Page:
For more on fish evolution here are two resources I use in class.  Fish knowledge and evolution: from Berkeley, A Fisheye View of the Tree of Life.

Fish Tree of Life Berkeley
Fish Tree of Life, from University of California-Berkeley

And check out Neil Shuban’s Your Inner Fish series.


General Updates:

  1. Plenty of exciting animals lately.  Here’s a picture of those spotted dolphins from the other day.
  2. The weather has been great, apart from yesterday’s storm.  Sunrises and sunsets have been glorious and the stars have been abundant. 
  3. We found a common octopus in the fish trap the other day.  The photo is from crew member Nick Tirikos.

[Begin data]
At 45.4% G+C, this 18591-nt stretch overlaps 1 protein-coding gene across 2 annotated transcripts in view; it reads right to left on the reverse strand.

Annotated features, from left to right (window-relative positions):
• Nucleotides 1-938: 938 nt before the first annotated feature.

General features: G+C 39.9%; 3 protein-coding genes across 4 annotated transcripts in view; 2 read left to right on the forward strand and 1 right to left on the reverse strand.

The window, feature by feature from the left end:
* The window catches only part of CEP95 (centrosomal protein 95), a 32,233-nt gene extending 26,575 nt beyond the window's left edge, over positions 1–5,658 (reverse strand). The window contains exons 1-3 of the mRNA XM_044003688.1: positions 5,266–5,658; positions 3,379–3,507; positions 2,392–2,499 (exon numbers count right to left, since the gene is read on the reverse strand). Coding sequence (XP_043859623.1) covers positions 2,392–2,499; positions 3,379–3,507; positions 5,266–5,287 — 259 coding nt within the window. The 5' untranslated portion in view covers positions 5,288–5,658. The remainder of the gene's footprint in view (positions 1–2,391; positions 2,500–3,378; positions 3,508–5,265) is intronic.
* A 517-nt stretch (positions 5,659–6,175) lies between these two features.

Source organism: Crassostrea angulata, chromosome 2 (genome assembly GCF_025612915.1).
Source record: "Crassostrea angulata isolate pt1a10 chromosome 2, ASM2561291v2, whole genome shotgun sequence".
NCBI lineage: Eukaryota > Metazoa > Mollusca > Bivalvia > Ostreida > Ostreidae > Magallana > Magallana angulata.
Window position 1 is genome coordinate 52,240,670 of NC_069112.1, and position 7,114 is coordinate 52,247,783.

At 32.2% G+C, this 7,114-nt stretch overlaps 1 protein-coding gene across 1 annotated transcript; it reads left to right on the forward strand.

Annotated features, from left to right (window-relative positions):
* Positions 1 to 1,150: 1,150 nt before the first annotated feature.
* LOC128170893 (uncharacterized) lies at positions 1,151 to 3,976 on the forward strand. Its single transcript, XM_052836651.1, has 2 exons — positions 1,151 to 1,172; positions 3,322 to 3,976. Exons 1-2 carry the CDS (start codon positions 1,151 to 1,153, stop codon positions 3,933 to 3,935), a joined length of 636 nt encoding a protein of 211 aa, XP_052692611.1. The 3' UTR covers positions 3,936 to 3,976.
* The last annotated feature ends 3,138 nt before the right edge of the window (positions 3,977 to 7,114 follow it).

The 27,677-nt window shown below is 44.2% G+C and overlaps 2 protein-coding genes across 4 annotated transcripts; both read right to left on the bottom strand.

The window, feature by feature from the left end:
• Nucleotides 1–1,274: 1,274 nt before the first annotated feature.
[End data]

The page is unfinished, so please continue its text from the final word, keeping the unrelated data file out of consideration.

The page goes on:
4. I’m missing home and family. I can’t wait to see my wife and son. 
  5. That tropical depression fizzed out, thankfully. 
spotted dolphins
Spotted Dolphins
common octopus
Common Octopus (Photo by crewmember Nick Tirikos)


Neato Facts =

Yesterday we caught a shark sucker in the fish trap.  I was excited to see and feel their dorsal attachment sucker on top of their head. 

Hold on.  I just read more about these guys and turns out that sucking disc is their highly modified dorsal fin!  That is the most neato fact so far.  What better way to experience the power of this evolutionarily distinct fish than to stick it to your arm?!  The attachment mechanism felt like a rubber car tire that moved and sealed against my skin. (Brad calls them sneakerheads).

Shark sucker
Shark Sucker on Dave’s Arm